HIV-1 associated neuropathy is among the most frequent neurological complications associated with HIV-1 infection. This phenomenon remains prevalent even in the presence of cART. In this study, we examined the files of 157 HIV-infected patients evaluated in our clinic between 2007 and 2012 and suffering from pain by focusing only on sensory neuropathy. Our data confirmed our hypothesis that DSPN is associated with HIV-1 infection. We also examined the pain and the percentage of comorbidities involved. This demographic review of HIV-1 sensory neuropathy and pain corroborate with the national data (%) and can possibly contribute to the decision making for future treatment.

Although comorbidities were inseparable part of causing sensory neuropathy in HIV patients but our results underlined the importance of HIV as an independent risk factor for distal sensory polyneuropathy and showed specifically neuropathic pain in about third of our patient population without any comorbidities. Our study is not without precedent, in this regard, it has been shown that Neurological complications, particularly central nervous diseases, are an important cause of morbidity in the HIV/AIDS population [10,11]. In both published studies, percentage of patients infected with HIV-1 and suffering from stroke that led to neuropathy was almost similar to our numbers. Thus, we concluded that ischemic stroke is an important cause of neuropathy depending on the anatomical area affected.

Given the nature of our study design, inevitably there were some limitations including poor documentations, selection bias and individual variability. Hence, dedicated randomized trials to investigate sensory neuropathy and specifically pain in HIV patients are warranted.

Overall, HIV- associated neuropathy can be divided and classified into several categories based on their pathology (axonal or demyelinating), time of appearance during HIV-infection and whether they are associated with opportunistic infection such as CMV [12]. Previous data suggests that DSPN is prevalent in 9% to 63% of the HIV population [13-18]. Some of the factors used to explain this broad spectrum of variability include differences i) in the degree of immunosuppression, ii) in the definition of neuropathy and iii) in the exposure to neurotoxins such as antivirals [19-21]. For fact, data from an earlier study suggests that viral suppression of HIV-1 through immune restoration may decrease the risk of developing DSPN [14]. Another study showed that pain was one of the most common initial symptom of neuropathy associated with HIV-1, with pain in the soles being the most common location [16]. In another study, it was shown that the risk of general neuropathy was associated with exposure to neurotoxins such as nucleoside analogs. Therefore, Clinicians should consider and weigh the risks and benefits of each drug before initiating any HIV-related neuropathy treatment [8].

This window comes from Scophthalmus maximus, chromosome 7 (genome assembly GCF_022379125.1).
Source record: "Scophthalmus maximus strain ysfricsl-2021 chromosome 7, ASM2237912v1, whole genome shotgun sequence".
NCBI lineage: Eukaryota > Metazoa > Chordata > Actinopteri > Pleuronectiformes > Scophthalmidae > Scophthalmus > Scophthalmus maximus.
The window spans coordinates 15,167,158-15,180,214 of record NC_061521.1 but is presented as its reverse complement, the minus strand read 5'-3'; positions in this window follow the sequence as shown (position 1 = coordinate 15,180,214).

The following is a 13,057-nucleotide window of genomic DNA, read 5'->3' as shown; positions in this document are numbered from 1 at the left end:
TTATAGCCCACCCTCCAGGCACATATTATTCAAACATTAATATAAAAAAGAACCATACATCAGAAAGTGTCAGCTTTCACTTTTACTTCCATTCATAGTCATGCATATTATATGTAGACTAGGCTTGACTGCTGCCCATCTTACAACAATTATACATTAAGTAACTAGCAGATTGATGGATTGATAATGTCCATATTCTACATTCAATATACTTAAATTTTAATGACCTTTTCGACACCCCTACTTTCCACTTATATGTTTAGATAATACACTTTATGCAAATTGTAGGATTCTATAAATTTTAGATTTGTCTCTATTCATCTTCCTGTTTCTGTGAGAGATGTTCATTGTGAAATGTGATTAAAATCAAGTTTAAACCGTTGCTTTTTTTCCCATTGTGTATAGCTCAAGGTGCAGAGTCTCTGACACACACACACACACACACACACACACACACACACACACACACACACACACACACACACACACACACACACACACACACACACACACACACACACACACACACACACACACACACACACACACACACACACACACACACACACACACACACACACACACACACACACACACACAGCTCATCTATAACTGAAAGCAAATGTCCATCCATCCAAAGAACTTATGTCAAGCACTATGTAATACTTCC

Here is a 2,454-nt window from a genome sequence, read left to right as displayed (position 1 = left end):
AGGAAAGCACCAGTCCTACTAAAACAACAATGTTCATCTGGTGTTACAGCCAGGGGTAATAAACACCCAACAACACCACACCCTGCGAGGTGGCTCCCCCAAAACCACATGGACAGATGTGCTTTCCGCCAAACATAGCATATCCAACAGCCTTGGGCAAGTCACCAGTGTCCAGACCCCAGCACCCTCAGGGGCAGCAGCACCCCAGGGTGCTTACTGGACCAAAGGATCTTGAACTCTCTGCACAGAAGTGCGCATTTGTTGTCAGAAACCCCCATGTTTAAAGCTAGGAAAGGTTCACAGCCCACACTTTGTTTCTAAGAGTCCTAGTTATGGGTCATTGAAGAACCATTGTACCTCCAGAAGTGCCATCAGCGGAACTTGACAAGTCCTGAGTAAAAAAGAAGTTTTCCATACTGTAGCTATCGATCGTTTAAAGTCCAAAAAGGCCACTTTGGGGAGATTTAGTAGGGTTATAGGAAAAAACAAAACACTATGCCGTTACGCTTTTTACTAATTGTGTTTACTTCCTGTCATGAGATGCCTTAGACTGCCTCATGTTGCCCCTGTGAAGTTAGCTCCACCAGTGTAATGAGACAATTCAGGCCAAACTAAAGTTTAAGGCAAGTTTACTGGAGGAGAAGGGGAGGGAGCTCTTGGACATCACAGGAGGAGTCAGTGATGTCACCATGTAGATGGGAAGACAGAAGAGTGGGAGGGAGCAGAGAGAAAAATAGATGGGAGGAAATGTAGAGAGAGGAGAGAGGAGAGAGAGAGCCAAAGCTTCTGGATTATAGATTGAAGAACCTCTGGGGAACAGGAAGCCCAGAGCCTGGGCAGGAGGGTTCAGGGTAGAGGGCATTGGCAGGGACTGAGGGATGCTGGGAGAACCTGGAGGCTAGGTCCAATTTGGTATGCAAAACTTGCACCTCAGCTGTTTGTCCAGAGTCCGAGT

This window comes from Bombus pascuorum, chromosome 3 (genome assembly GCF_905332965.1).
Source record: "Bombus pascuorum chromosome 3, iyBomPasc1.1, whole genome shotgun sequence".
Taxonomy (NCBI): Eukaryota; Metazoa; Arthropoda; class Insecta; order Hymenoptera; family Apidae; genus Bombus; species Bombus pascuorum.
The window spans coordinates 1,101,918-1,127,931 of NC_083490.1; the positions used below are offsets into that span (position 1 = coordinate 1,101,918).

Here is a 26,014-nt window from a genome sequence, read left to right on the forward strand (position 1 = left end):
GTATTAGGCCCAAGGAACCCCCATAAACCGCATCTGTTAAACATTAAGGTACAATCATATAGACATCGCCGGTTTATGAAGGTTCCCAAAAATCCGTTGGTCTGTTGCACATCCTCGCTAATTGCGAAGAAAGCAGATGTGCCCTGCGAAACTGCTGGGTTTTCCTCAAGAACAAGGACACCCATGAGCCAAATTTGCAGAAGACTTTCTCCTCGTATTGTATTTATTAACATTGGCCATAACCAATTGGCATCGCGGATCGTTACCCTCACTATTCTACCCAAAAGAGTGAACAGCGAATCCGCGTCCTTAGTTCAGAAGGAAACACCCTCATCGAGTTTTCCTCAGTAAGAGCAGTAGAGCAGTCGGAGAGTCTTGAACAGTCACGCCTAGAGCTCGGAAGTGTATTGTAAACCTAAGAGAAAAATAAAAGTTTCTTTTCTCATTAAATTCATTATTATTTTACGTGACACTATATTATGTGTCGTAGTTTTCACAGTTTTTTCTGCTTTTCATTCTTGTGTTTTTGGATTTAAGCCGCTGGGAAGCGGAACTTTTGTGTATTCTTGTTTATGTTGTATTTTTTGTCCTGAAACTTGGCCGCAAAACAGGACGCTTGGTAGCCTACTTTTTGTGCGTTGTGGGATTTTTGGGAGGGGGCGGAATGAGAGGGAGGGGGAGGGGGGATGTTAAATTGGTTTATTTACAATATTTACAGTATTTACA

Unfortunately, the pathogenesis of DSPN is incompletely understood and thought to be multifactorial. Its pattern of distal length dependent neuropathy, known as “dying back” neuropathy, is not unique and often indistinguishable from other toxic neuropathies [21]. Furthermore, it is not understood how the virus mediates inflammation and neuronal damage. Almost all the recovered virus from peripheral nerves was found inside macrophages and monocytes [21-25]. Two mechanisms of HIV-1 mediated neuronal injury are proposed and involved apoptosis [26] however, it is also entirely possible this neuronal injury is the result of collateral damage by the immune system, upon activation by the viral antigens.

In addition to the debate about mechanism, in the HIV-1 population there are several other risk factors for neuropathy that may serve as confounders. Namely, these are psychiatric illnesses, diabetes mellitus, degenerative disc disease, carpal tunnel syndrome, ischemic stroke, and migraines. In our study, we looked at the role that HIV-1 may play as an independent risk factor in developing distal sensory polyneuropathy. Taken together, existing observations demonstrated the need of a mechanistic study to identify the cellular and molecular mechanisms involved in the development of HIV-associated neuropathy. We believe that validating these results using animal model and developing new treatment for HIV-1 induced sensory neuropathy and pain could overturn this major complication and health care problem in our society.